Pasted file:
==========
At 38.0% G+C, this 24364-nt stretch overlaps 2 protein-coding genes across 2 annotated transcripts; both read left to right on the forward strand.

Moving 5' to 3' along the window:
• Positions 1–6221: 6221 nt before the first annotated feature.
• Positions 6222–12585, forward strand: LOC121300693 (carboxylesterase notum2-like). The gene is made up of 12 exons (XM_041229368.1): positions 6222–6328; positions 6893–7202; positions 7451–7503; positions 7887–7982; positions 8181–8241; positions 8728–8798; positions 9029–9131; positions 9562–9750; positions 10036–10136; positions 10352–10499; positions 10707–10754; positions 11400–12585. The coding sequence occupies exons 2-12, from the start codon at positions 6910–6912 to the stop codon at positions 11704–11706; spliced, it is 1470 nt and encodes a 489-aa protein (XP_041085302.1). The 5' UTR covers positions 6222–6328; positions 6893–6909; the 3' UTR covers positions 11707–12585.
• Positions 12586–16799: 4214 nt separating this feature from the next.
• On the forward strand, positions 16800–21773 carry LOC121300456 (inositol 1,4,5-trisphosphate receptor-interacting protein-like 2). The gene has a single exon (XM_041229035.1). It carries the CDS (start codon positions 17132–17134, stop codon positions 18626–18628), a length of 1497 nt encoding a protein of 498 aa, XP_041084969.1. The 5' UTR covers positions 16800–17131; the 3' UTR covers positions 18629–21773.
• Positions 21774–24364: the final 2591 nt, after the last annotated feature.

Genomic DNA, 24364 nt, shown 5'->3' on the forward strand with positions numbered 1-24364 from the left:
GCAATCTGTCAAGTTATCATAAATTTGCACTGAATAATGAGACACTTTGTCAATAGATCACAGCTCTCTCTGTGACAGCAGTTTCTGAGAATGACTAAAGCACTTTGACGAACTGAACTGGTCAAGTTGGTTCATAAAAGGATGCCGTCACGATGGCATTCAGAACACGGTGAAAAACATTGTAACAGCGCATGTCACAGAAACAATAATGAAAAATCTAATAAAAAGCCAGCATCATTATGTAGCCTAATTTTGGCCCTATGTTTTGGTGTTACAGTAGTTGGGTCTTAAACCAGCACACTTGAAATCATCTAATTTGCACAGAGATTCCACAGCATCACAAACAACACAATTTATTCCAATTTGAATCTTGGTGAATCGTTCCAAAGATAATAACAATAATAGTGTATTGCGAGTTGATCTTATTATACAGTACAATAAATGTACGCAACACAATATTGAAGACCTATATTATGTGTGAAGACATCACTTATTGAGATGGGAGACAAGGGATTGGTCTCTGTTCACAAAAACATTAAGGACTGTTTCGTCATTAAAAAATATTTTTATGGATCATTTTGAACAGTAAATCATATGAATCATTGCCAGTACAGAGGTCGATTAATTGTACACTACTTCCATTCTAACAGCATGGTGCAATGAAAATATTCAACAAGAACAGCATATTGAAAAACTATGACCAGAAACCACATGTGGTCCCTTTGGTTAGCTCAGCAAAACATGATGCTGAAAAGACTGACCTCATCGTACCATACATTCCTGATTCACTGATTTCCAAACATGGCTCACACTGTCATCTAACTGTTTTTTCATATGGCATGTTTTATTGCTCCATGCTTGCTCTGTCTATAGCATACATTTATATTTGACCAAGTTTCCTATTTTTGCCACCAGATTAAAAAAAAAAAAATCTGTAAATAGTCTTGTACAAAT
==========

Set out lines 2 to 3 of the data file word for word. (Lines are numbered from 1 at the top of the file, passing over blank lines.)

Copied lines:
Moving 5' to 3' along the window:
• Positions 1–6221: 6221 nt before the first annotated feature.